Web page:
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Waspie_Dwarf

Light and Dust in a Nearby Starburst Galaxy

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Hubble Sees Light and Dust in a Nearby Starburst Galaxy

739492main1starburst673.jpg

Credit: ESA/Hubble and NASA › Larger image

Visible as a small, sparkling hook in the dark sky, this beautiful object is known as J082354.96+280621.6, or J082354.96 for short. It is a starburst galaxy, so named because of the incredibly (and unusually) high rate of star formation occurring within it.

One way in which astronomers probe the nature and structure of galaxies like this is by observing the behavior of their dust and gas components; in particular, the Lyman-alpha emission. This occurs when electrons within a hydrogen atom fall from a higher energy level to a lower one, emitting light as they do so. This emission is interesting because this light leaves its host galaxy only after extensive scattering in the nearby gas — meaning that this light can be used as a pretty direct probe of what a galaxy is made up of.

The study of this Lyman-alpha emission is common in very distant galaxies, but now a study named LARS (Lyman Alpha Reference Sample) is investigating the same effect in galaxies that are closer by. Astronomers chose fourteen galaxies, including this one, and used spectroscopy and imaging to see what was happening within them. They found that these Lyman-alpha photons can travel much further if a galaxy has less dust — meaning that we can use this emission to infer how dusty the source galaxy is.

Hubble/European Space Agency

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Hubble is one of the best telescopes out in space. Hubble has opened our eyes to what is out in the universe. Unfortunately Hubble won't be around for long. :(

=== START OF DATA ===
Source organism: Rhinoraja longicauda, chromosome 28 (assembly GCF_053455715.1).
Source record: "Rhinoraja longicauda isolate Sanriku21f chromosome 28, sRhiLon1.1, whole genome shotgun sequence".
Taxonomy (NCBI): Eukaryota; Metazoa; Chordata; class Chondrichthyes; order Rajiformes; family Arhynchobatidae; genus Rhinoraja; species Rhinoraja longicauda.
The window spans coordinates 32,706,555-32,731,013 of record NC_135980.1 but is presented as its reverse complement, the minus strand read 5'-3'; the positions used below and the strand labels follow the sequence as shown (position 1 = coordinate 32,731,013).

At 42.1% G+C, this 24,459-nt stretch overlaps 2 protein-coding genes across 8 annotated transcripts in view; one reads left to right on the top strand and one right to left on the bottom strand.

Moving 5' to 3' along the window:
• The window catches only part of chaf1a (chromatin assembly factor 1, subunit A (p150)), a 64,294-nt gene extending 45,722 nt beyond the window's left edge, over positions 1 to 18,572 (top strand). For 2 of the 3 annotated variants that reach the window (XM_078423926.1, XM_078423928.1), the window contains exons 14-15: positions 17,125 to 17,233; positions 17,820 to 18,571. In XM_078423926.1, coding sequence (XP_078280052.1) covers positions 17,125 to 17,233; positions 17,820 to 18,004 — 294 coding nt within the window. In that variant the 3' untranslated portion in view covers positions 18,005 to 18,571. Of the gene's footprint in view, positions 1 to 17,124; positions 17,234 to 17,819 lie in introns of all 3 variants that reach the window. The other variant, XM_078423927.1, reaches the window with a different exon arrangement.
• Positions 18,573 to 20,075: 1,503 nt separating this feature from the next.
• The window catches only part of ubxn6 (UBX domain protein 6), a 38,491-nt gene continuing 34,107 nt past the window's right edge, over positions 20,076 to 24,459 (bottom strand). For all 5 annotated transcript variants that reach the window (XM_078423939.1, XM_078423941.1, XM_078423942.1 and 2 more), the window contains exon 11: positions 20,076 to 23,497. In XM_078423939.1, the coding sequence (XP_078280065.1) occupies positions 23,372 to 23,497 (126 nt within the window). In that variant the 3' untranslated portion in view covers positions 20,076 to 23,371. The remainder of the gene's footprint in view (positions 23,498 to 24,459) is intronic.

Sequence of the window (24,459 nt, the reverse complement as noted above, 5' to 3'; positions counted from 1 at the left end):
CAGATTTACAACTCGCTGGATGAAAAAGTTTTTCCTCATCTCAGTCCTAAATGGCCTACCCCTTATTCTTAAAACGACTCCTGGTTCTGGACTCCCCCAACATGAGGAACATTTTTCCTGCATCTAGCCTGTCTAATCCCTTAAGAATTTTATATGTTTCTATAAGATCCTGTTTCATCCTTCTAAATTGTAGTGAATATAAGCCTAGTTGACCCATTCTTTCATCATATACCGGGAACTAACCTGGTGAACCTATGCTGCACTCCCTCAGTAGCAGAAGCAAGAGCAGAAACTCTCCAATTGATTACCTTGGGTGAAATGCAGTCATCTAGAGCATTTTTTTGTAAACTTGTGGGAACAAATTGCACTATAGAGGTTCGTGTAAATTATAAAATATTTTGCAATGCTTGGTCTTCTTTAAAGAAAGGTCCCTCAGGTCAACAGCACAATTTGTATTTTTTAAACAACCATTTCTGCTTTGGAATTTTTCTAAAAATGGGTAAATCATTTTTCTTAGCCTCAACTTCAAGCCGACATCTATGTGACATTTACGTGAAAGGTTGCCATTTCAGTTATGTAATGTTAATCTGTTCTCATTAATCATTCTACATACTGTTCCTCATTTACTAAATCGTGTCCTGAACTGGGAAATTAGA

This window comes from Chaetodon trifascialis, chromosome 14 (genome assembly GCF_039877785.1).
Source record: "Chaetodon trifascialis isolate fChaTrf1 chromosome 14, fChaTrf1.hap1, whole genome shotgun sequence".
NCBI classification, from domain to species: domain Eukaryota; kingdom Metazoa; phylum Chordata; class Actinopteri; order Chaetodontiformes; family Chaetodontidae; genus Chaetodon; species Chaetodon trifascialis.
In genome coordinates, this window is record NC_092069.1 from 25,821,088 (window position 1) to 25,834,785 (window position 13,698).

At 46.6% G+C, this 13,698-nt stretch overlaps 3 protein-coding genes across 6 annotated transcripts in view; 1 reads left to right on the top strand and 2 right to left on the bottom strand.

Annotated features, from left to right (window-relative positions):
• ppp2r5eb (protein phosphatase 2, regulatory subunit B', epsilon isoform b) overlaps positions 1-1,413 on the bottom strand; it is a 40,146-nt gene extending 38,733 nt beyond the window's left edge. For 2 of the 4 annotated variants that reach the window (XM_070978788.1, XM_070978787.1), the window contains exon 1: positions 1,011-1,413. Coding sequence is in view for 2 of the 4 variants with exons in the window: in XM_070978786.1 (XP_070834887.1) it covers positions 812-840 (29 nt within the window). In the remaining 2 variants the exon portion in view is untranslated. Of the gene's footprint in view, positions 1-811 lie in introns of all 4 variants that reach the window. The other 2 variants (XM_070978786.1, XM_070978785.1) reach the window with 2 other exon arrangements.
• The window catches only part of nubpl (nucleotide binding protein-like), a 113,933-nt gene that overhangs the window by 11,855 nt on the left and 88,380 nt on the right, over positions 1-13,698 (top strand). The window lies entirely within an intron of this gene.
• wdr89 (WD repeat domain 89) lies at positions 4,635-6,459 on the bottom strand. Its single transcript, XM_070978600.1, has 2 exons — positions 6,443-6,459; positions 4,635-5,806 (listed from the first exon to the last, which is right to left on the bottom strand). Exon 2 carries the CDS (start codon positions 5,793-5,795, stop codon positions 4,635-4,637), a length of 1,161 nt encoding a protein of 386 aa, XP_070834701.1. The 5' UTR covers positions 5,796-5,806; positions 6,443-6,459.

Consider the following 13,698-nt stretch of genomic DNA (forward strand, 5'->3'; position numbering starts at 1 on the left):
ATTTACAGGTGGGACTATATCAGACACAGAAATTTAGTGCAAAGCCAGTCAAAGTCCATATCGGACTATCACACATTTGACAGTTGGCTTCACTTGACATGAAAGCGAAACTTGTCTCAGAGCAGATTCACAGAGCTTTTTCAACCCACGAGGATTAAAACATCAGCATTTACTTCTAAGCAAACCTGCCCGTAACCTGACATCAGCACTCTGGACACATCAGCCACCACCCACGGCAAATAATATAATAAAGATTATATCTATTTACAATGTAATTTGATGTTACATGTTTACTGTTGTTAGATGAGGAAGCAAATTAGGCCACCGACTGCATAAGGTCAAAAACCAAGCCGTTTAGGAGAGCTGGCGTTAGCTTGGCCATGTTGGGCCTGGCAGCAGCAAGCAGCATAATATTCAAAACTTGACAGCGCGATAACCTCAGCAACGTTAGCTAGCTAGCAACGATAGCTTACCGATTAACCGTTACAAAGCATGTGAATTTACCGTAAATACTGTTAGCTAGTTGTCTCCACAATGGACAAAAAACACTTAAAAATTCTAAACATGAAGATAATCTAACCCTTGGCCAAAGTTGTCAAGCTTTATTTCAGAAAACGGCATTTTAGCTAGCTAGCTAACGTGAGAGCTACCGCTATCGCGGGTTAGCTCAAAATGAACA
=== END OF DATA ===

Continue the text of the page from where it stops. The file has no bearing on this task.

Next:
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Unfortunately Hubble won't be around for long. :(

Fortunately adaptive optics means that Earth based telescopes are now capable of producing images as good as those produced by Hubble. The next generation of ground based telescopes are now being funded and will have mirrors more than three times larger than anything that currently exists. These instruments will be superior to Hubble.

Hubble has a successor, the James Webb Space Telescope. This will be bigger and more powerful than Hubble. Unlike Hubble it will not be able to see the visible wavelengths of light (it doesn't need to, the new generation of ground based telescopes will fill that gap) but instead will look at the infra-red wavelengths which are not visible from the ground.

Hubble may be reaching the end but the future for astronomy is bright.

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Hubble's is like an old car that come to expensive to fix anymore. You loved it when it was new, but it is time to move on. Run it till it quits.

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